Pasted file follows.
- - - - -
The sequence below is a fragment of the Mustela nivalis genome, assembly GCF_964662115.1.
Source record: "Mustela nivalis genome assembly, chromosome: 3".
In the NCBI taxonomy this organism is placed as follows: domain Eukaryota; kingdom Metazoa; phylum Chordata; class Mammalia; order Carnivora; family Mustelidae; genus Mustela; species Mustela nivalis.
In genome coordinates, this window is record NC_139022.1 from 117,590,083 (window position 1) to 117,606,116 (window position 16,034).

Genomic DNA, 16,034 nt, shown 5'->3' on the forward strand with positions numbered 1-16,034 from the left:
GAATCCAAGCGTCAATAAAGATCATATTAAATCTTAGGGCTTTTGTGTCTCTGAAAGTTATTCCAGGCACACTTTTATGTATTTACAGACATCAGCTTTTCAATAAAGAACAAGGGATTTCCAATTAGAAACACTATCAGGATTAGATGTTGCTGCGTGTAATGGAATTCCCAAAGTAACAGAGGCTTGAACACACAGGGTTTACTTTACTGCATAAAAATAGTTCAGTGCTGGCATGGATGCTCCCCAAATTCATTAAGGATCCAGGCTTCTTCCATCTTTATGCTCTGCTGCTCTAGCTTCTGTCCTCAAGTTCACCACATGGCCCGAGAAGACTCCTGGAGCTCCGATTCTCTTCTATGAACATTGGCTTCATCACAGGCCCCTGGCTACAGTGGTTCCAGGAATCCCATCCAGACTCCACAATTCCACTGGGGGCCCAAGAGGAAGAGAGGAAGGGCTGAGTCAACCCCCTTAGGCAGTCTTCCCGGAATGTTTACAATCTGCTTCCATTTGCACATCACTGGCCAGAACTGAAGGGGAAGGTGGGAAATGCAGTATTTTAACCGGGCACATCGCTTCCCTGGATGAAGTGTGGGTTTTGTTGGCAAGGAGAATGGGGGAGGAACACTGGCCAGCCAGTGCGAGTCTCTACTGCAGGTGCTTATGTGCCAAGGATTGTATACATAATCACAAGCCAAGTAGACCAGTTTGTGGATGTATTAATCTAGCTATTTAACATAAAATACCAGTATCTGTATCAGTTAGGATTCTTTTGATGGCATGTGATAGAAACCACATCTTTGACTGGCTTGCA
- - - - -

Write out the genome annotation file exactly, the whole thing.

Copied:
The sequence below is a fragment of the Mustela nivalis genome, assembly GCF_964662115.1.
Source record: "Mustela nivalis genome assembly, chromosome: 3".
In the NCBI taxonomy this organism is placed as follows: domain Eukaryota; kingdom Metazoa; phylum Chordata; class Mammalia; order Carnivora; family Mustelidae; genus Mustela; species Mustela nivalis.
In genome coordinates, this window is record NC_139022.1 from 117,590,083 (window position 1) to 117,606,116 (window position 16,034).

Genomic DNA, 16,034 nt, shown 5'->3' on the forward strand with positions numbered 1-16,034 from the left:
GAATCCAAGCGTCAATAAAGATCATATTAAATCTTAGGGCTTTTGTGTCTCTGAAAGTTATTCCAGGCACACTTTTATGTATTTACAGACATCAGCTTTTCAATAAAGAACAAGGGATTTCCAATTAGAAACACTATCAGGATTAGATGTTGCTGCGTGTAATGGAATTCCCAAAGTAACAGAGGCTTGAACACACAGGGTTTACTTTACTGCATAAAAATAGTTCAGTGCTGGCATGGATGCTCCCCAAATTCATTAAGGATCCAGGCTTCTTCCATCTTTATGCTCTGCTGCTCTAGCTTCTGTCCTCAAGTTCACCACATGGCCCGAGAAGACTCCTGGAGCTCCGATTCTCTTCTATGAACATTGGCTTCATCACAGGCCCCTGGCTACAGTGGTTCCAGGAATCCCATCCAGACTCCACAATTCCACTGGGGGCCCAAGAGGAAGAGAGGAAGGGCTGAGTCAACCCCCTTAGGCAGTCTTCCCGGAATGTTTACAATCTGCTTCCATTTGCACATCACTGGCCAGAACTGAAGGGGAAGGTGGGAAATGCAGTATTTTAACCGGGCACATCGCTTCCCTGGATGAAGTGTGGGTTTTGTTGGCAAGGAGAATGGGGGAGGAACACTGGCCAGCCAGTGCGAGTCTCTACTGCAGGTGCTTATGTGCCAAGGATTGTATACATAATCACAAGCCAAGTAGACCAGTTTGTGGATGTATTAATCTAGCTATTTAACATAAAATACCAGTATCTGTATCAGTTAGGATTCTTTTGATGGCATGTGATAGAAACCACATCTTTGACTGGCTTGCA